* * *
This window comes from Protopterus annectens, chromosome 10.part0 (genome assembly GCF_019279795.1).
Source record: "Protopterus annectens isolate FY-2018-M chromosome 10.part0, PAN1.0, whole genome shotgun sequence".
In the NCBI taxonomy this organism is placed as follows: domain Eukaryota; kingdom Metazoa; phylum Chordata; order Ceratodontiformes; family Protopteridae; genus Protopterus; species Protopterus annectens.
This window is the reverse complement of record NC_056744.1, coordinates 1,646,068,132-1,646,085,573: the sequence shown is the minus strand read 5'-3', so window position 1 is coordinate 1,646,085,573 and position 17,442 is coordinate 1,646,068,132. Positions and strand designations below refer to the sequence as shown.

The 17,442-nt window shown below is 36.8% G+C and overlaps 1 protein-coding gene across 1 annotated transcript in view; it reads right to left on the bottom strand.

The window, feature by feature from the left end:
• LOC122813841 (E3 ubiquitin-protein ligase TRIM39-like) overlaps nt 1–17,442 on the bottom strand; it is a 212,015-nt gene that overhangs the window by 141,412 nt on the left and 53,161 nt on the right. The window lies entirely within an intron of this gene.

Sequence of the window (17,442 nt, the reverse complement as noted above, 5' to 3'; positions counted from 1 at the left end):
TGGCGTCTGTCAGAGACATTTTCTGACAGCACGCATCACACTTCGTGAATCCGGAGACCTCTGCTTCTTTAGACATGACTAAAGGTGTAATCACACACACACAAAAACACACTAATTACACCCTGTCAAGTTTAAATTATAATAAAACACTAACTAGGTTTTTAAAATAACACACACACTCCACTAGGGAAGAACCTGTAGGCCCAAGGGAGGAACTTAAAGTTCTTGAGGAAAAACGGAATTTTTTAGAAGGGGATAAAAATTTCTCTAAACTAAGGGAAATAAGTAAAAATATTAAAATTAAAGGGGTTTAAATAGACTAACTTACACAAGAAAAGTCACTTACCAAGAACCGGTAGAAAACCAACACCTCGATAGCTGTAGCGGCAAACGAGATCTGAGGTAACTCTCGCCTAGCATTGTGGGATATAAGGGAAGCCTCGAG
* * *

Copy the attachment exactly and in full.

This window comes from Protopterus annectens, chromosome 10.part0 (genome assembly GCF_019279795.1).
Source record: "Protopterus annectens isolate FY-2018-M chromosome 10.part0, PAN1.0, whole genome shotgun sequence".
In the NCBI taxonomy this organism is placed as follows: domain Eukaryota; kingdom Metazoa; phylum Chordata; order Ceratodontiformes; family Protopteridae; genus Protopterus; species Protopterus annectens.
This window is the reverse complement of record NC_056744.1, coordinates 1,646,068,132-1,646,085,573: the sequence shown is the minus strand read 5'-3', so window position 1 is coordinate 1,646,085,573 and position 17,442 is coordinate 1,646,068,132. Positions and strand designations below refer to the sequence as shown.

The 17,442-nt window shown below is 36.8% G+C and overlaps 1 protein-coding gene across 1 annotated transcript in view; it reads right to left on the bottom strand.

The window, feature by feature from the left end:
• LOC122813841 (E3 ubiquitin-protein ligase TRIM39-like) overlaps nt 1–17,442 on the bottom strand; it is a 212,015-nt gene that overhangs the window by 141,412 nt on the left and 53,161 nt on the right. The window lies entirely within an intron of this gene.

Sequence of the window (17,442 nt, the reverse complement as noted above, 5' to 3'; positions counted from 1 at the left end):
TGGCGTCTGTCAGAGACATTTTCTGACAGCACGCATCACACTTCGTGAATCCGGAGACCTCTGCTTCTTTAGACATGACTAAAGGTGTAATCACACACACACAAAAACACACTAATTACACCCTGTCAAGTTTAAATTATAATAAAACACTAACTAGGTTTTTAAAATAACACACACACTCCACTAGGGAAGAACCTGTAGGCCCAAGGGAGGAACTTAAAGTTCTTGAGGAAAAACGGAATTTTTTAGAAGGGGATAAAAATTTCTCTAAACTAAGGGAAATAAGTAAAAATATTAAAATTAAAGGGGTTTAAATAGACTAACTTACACAAGAAAAGTCACTTACCAAGAACCGGTAGAAAACCAACACCTCGATAGCTGTAGCGGCAAACGAGATCTGAGGTAACTCTCGCCTAGCATTGTGGGATATAAGGGAAGCCTCGAG